A few centuries later, under the emperor Constantine the Great, the relics of the holy Apostle Andrew were solemnly transferred to Constantinople and placed in the church of the Holy Apostles beside the relics of the holy Evangelist Luke and Saint Paul’s disciple Saint Timothy. 
 Saint Andrew is thus an important saint today in those areas where he worked as missionary, in countries like Romania, Ukraine and Russia. He is also the patron saint of Scotland, although he likely never visited. His relics were brought to the town now known as St Andrews in Scotland. And there is a medieval legend about a Scottish king asking for St Andrews’ help during a difficult battle with the English, and Saint Andrew’s X-shaped cross appearing in the sky as confirmation that the battle would be won. Scotland’s flag, Saint Andrew’s cross on a blue background, is an allusion to this story. Let us hear a poem by Scottish poet George Mackay Brown, title Song for Saint Andrews’ day, about the spiritual significance of the saint to Scotland

Where were you, man
 The night your brother sat, mocked
 Among the soldiers and the servant girls?
 I think Andrew was going like an otter
 By secret paths, shoreward

 Away from the terrible city
 Out there, on an outcrop
 Shaped like a skull
 Go home along the coast,

 Hide behind boat, rock, bothy

 Be intent on the leap of a dolphin

Go north, still

 Till lake water washes your feet
 It is impossible 

 To wash words

 Carved in the stone of the heart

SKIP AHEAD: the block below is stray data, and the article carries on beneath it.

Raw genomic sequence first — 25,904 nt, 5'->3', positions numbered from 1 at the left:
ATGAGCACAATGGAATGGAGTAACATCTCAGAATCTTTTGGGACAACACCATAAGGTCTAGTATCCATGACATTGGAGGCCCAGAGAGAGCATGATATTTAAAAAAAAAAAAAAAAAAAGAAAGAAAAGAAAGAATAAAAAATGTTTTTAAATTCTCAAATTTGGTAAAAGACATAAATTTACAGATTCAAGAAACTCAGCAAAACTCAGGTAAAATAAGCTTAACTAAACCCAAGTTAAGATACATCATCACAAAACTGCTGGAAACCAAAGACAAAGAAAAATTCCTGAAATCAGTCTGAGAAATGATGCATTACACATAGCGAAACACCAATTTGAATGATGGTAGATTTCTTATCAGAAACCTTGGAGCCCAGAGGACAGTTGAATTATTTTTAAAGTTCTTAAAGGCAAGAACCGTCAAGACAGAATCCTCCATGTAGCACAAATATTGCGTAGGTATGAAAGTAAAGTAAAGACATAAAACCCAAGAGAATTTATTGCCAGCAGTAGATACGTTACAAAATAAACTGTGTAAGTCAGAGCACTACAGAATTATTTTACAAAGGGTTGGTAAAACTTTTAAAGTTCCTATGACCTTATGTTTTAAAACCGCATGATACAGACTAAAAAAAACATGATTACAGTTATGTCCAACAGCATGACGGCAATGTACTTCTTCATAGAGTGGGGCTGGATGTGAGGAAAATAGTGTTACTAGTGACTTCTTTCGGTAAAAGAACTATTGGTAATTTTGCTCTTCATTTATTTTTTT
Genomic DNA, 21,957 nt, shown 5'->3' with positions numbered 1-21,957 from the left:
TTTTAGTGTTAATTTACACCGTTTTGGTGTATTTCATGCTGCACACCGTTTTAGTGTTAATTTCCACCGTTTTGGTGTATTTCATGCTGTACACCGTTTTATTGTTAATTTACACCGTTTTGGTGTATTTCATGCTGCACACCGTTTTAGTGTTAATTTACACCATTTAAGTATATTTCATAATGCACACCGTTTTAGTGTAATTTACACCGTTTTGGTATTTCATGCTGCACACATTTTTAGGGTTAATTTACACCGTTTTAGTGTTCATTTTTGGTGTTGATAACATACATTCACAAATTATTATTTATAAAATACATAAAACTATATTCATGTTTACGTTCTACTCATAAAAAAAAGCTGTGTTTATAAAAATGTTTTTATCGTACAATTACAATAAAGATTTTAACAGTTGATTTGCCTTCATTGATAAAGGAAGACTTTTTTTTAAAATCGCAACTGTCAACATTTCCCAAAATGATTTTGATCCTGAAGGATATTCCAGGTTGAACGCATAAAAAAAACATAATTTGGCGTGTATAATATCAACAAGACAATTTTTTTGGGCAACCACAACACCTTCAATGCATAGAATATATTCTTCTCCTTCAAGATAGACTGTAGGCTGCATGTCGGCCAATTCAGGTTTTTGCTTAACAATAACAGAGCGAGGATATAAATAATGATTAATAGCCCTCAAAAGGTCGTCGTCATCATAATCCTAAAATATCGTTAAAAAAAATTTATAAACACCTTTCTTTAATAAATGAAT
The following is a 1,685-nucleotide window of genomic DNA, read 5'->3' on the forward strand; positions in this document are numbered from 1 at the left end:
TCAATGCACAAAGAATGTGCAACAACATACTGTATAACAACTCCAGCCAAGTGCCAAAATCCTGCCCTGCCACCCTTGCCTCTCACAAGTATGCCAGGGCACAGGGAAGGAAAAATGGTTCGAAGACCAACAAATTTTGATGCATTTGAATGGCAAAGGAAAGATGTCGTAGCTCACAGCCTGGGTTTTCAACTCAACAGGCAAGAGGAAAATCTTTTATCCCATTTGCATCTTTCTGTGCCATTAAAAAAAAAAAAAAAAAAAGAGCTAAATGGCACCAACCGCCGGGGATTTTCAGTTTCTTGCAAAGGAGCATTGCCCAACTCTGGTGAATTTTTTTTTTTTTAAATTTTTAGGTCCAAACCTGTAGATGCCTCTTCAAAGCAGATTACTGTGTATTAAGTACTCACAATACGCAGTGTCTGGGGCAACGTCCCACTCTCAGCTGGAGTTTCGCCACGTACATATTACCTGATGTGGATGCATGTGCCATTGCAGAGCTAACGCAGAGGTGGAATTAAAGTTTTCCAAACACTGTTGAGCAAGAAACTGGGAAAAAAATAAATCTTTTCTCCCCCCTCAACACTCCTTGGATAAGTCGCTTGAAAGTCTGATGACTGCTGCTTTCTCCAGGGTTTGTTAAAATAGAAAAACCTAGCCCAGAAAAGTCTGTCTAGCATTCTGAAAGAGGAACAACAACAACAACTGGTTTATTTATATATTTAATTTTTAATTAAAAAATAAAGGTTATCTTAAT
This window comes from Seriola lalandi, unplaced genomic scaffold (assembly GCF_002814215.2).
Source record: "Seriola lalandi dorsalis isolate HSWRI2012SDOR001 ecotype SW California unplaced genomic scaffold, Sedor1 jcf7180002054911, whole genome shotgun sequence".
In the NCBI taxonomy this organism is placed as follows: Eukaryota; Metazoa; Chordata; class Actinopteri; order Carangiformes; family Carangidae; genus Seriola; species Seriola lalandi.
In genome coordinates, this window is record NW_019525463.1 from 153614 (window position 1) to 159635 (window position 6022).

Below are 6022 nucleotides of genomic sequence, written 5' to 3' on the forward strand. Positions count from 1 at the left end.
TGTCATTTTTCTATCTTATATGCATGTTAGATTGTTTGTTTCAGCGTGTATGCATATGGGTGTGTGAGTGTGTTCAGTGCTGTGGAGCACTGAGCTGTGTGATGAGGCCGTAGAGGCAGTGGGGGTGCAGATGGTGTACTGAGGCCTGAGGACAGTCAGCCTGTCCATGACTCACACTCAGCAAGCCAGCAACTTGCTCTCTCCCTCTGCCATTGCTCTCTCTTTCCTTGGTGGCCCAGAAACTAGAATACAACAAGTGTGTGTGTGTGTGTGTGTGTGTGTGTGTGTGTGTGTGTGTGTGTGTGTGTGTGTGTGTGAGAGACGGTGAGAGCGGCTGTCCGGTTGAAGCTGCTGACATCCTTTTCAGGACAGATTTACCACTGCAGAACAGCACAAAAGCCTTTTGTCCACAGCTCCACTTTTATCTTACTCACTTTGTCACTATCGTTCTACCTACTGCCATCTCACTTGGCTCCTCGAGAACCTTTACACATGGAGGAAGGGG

Images cut deep there

Two fish on a hillside

The donkey, branches of olive and palm,
 Wine casks at Cana

Fishermen with hands burned
From rasp of rope and rowlock

Out on the lake,

Who is the man in the last light,
 At the fire-glimmer, on shore stones

 Poaching fish in a pot?
 It is the man they hooked

 On the dead tree

Go, Andrew, take the fish image

 To Rome and the cities

The star, the fish, the sun, the loaf, sacred images

They will make of you at last

A winter man

 Tongueless, eyeless, no ear

Hearkening the shifts of tide, wind, shoal
 The April fisherman

 Rivet-gnarls on hands and feet

Where will he go now with his gladness?
 The world is wide, to cast nets in
 The Holy Spirit

Fills his coat like a sail
 He speaks to fishermen on the Alpine lakes
 He lingers by Belgian rivers
 They listen, rough Breton fishermen

 Minglings of sea-wit, laughter, gull-talk
 6 Where are you taking me, Spiritus Sanctus?
 On this cold ocean
 I have seen the grandsons of Jonah’s whale

Gannet and bonxie
 The small fish in silver armour, ‘herring’
 Where are we bound, ruthless dove?
 Well, I am content. This place will do
 With sinners, saints, mostly
 Gray minglings, like fish in a barrow.
 Alba, Pictland, Scotia
 The beach strewn with curraghs and sea-gear
 They are bringing stones now
 To be a house of Christ
 I, Andrew, fisherman-doorkeeper
 At home here, in a gray November end

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Andrew, first-called of the Apostles / and brother of the foremost disciple, / entreat the Master of all / to grant peace to the world / and to our souls great mercy.


Let us praise Andrew, the herald of God, / the namesake of courage, / the first-called of the Savior’s disciples / and the brother of Peter. / As he once called to his brother, he now cries out to us: / “Come, for we have found the One whom the world desires!”